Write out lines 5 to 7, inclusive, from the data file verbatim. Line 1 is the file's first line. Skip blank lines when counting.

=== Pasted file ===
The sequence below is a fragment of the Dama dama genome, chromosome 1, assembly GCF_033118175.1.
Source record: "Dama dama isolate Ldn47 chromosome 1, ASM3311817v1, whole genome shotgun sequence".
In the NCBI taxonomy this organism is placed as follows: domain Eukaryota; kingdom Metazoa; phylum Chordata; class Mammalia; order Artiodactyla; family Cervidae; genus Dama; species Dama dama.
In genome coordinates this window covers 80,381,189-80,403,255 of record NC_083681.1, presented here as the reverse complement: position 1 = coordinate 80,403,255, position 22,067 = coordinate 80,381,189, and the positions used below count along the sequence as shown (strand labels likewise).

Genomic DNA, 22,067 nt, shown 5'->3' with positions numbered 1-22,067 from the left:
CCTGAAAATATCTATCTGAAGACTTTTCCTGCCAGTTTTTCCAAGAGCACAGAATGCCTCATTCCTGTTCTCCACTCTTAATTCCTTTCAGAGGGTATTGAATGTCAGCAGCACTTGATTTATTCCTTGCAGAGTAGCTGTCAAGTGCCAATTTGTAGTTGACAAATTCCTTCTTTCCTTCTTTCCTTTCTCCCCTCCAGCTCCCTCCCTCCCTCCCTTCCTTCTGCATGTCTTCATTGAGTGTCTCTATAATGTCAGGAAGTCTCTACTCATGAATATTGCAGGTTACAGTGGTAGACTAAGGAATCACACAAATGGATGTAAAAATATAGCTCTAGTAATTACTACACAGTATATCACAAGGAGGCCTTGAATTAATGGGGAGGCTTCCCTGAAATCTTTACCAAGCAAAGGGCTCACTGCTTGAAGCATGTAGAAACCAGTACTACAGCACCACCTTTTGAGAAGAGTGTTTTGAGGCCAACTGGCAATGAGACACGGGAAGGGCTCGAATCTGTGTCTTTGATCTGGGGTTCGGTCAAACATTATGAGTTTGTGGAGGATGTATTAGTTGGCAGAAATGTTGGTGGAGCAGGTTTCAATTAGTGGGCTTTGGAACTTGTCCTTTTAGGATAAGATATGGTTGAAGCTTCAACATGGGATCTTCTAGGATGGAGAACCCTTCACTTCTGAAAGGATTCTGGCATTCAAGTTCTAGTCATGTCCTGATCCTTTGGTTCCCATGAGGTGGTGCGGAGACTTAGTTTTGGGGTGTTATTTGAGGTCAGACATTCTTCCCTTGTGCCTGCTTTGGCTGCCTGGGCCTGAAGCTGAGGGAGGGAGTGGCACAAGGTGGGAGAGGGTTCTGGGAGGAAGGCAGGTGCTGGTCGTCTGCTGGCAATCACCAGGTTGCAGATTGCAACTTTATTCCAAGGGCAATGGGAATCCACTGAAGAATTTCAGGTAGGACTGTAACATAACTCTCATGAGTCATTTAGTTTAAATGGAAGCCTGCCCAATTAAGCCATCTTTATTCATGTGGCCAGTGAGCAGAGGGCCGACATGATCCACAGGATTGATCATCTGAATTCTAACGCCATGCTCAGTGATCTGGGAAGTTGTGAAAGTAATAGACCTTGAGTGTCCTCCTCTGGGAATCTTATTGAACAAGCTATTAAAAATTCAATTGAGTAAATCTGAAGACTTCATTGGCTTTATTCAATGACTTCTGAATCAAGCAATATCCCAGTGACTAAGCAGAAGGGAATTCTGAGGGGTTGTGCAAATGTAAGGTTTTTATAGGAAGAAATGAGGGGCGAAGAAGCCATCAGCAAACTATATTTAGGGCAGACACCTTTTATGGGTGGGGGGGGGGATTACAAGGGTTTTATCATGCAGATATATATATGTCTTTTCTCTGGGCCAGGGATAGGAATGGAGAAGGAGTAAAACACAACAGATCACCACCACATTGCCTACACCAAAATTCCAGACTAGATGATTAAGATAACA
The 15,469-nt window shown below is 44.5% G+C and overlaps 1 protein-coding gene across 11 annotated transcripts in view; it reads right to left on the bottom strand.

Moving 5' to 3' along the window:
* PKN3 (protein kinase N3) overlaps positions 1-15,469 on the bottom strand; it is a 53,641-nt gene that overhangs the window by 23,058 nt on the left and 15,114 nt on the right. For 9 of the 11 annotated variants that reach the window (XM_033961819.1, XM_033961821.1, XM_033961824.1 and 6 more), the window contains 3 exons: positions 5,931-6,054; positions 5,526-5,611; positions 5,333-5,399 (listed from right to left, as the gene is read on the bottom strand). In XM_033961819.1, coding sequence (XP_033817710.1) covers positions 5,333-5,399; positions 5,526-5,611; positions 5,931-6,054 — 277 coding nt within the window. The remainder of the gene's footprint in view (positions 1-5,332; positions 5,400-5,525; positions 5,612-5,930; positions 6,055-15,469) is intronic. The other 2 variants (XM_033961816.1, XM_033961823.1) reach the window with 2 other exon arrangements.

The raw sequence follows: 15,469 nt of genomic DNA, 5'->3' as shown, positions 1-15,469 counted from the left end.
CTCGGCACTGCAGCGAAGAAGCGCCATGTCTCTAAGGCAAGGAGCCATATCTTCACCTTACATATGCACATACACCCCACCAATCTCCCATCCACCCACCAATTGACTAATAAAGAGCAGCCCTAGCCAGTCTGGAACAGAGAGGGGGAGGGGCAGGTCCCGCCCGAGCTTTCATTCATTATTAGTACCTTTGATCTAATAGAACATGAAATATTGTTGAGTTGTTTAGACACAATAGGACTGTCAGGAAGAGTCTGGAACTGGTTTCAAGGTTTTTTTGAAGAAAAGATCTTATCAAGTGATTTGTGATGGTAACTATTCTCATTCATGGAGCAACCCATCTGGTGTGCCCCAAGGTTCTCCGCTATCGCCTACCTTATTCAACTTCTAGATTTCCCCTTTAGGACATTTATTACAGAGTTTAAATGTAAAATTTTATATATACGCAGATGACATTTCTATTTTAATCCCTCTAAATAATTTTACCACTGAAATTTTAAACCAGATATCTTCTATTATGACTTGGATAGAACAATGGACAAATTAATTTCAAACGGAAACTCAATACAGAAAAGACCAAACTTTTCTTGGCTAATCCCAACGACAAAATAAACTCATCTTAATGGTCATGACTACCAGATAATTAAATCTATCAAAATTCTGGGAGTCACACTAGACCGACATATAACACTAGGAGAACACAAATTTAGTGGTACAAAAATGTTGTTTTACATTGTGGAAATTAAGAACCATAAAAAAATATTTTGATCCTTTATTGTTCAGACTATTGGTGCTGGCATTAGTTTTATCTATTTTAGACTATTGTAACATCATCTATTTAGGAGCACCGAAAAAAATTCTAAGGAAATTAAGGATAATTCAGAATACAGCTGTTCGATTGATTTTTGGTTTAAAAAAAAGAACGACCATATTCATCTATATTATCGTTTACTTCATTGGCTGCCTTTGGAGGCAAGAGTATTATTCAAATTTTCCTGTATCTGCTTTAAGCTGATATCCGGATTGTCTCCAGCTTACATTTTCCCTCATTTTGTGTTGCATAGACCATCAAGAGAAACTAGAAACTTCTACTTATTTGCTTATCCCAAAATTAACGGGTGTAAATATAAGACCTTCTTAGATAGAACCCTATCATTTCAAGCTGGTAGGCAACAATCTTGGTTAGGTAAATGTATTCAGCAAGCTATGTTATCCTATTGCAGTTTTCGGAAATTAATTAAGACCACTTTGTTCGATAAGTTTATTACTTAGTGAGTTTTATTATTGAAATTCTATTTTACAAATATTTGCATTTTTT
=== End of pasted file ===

Genomic DNA, 22,067 nt, shown 5'->3' with positions numbered 1-22,067 from the left:
CCTGAAAATATCTATCTGAAGACTTTTCCTGCCAGTTTTTCCAAGAGCACAGAATGCCTCATTCCTGTTCTCCACTCTTAATTCCTTTCAGAGGGTATTGAATGTCAGCAGCACTTGATTTATTCCTTGCAGAGTAGCTGTCAAGTGCCAATTTGTAGTTGACAAATTCCTTCTTTCCTTCTTTCCTTTCTCCCCTCCAGCTCCCTCCCTCCCTCCCTTCCTTCTGCATGTCTTCATTGAGTGTCTCTATAATGTCAGGAAGTCTCTACTCATGAATATTGCAGGTTACAGTGGTAGACTAAGGAATCACACAAATGGATGTAAAAATATAGCTCTAGTAATTACTACACAGTATATCACAAGGAGGCCTTGAATTAATGGGGAGGCTTCCCTGAAATCTTTACCAAGCAAAGGGCTCACTGCTTGAAGCATGTAGAAACCAGTACTACAGCACCACCTTTTGAGAAGAGTGTTTTGAGGCCAACTGGCAATGAGACACGGGAAGGGCTCGAATCTGTGTCTTTGATCTGGGGTTCGGTCAAACATTATGAGTTTGTGGAGGATGTATTAGTTGGCAGAAATGTTGGTGGAGCAGGTTTCAATTAGTGGGCTTTGGAACTTGTCCTTTTAGGATAAGATATGGTTGAAGCTTCAACATGGGATCTTCTAGGATGGAGAACCCTTCACTTCTGAAAGGATTCTGGCATTCAAGTTCTAGTCATGTCCTGATCCTTTGGTTCCCATGAGGTGGTGCGGAGACTTAGTTTTGGGGTGTTATTTGAGGTCAGACATTCTTCCCTTGTGCCTGCTTTGGCTGCCTGGGCCTGAAGCTGAGGGAGGGAGTGGCACAAGGTGGGAGAGGGTTCTGGGAGGAAGGCAGGTGCTGGTCGTCTGCTGGCAATCACCAGGTTGCAGATTGCAACTTTATTCCAAGGGCAATGGGAATCCACTGAAGAATTTCAGGTAGGACTGTAACATAACTCTCATGAGTCATTTAGTTTAAATGGAAGCCTGCCCAATTAAGCCATCTTTATTCATGTGGCCAGTGAGCAGAGGGCCGACATGATCCACAGGATTGATCATCTGAATTCTAACGCCATGCTCAGTGATCTGGGAAGTTGTGAAAGTAATAGACCTTGAGTGTCCTCCTCTGGGAATCTTATTGAACAAGCTATTAAAAATTCAATTGAGTAAATCTGAAGACTTCATTGGCTTTATTCAATGACTTCTGAATCAAGCAATATCCCAGTGACTAAGCAGAAGGGAATTCTGAGGGGTTGTGCAAATGTAAGGTTTTTATAGGAAGAAATGAGGGGCGAAGAAGCCATCAGCAAACTATATTTAGGGCAGACACCTTTTATGGGTGGGGGGGGGGATTACAAGGGTTTTATCATGCAGATATATATATGTCTTTTCTCTGGGCCAGGGATAGGAATGGAGAAGGAGTAAAACACAACAGATCACCACCACATTGCCTACACCAAAATTCCAGACTAGATGATTAAGATAACA
The 15,469-nt window shown below is 44.5% G+C and overlaps 1 protein-coding gene across 11 annotated transcripts in view; it reads right to left on the bottom strand.